These products are specially made pet-safe because of the risk related to having insect traps in a house where pets might live. Today, they’re increasingly organic-based and environmental-friendly, on top of being child- and pet-friendly.

Of course, this doesn’t mean your child or your dog should add ant traps to their diet and if your dog ate ant poison, you should take the right precautions so that it doesn’t happen again.

In fact, the one thing you should look out for is actually the plastic housing around the bait.

Plastic can be extremely harmful to dogs because it’s indigestible, but if your dog ate an ant bait whole and you don’t see any plastic fragments around, they might avoid the worst, meaning internal wounds provoked by the sharp edges of the shards.

However, if your dog chewed the ant trap before swallowing it, there’s a chance some fragments may provoke damage such as:

  • Hurt their mouth or teeth
  • Get stuck in the esophagus, thus causing suffocation
  • Lodge in the stomach or intestines
  • Provoke internal wounds inside the organs
  • Cause the rupture of the stomach or intestines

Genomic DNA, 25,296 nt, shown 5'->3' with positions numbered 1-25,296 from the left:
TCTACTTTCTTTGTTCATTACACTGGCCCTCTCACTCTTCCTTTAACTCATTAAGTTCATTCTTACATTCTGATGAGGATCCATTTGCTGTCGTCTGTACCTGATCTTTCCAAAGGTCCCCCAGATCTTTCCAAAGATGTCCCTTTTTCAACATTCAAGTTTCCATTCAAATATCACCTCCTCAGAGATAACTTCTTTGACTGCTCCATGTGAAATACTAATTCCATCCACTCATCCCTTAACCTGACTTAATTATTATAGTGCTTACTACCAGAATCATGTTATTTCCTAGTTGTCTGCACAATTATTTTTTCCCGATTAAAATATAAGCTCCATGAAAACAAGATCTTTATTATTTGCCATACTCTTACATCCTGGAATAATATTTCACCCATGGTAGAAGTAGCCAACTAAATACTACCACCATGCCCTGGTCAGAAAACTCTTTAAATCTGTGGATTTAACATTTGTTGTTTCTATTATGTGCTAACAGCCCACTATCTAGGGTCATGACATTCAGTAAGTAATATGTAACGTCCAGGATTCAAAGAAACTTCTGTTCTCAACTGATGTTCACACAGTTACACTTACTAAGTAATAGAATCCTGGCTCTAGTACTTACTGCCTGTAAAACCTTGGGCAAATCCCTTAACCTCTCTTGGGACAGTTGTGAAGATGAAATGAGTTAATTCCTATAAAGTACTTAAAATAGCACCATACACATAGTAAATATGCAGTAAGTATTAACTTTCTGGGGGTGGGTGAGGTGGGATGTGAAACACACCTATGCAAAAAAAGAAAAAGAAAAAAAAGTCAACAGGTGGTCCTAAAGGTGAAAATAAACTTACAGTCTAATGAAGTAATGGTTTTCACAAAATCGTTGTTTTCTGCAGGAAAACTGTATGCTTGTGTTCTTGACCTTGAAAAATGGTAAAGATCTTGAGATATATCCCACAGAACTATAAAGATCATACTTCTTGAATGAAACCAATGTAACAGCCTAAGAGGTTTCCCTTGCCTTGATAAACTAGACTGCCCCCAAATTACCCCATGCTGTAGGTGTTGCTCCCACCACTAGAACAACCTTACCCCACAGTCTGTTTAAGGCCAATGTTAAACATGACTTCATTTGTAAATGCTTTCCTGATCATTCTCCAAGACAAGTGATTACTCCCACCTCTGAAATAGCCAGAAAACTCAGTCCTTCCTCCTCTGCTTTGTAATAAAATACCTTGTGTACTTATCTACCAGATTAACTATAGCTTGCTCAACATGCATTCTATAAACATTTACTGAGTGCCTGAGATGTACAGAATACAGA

This is why if your dog ate ant traps, it’s always safer to call your veterinarian.

Gastrointestinal blockage 

Bowel obstruction happens when a dog ingests a foreign object that can’t be digested or passed through the digestive system and ends up causing a partial or total obstruction of the stomach or intestines.

Ask any veterinarian and they will probably tell you they deal with gastrointestinal obstruction in dogs on a daily basis. It’s a given when you have a pet that fearlessly eats whatever they find on their way.

However, a gastrointestinal blockage can be a serious condition that might end up in an expensive surgery, difficult post-surgery recovery for your pet, and, in severe cases, the removal of part of the intestines.

In fact, bowel obstruction usually decreases the blood flow in the digestive tract and if not treated in time, the affected organ can deteriorate and go into necrosis.

Linear objects like dental floss or sticks can also cause GI tract blockage and intussusception, which happens when a part of the intestines telescopes inside another.

Although the plastic housing of ant traps is usually too small for the average dog to experience a blockage, small dogs may be at a disadvantage. Also, whether big or small, a piece of plastic may lodge inside the stomach and stay there for a long time without symptoms until it’s too late.

Early symptoms of gastrointestinal blockage in dogs include: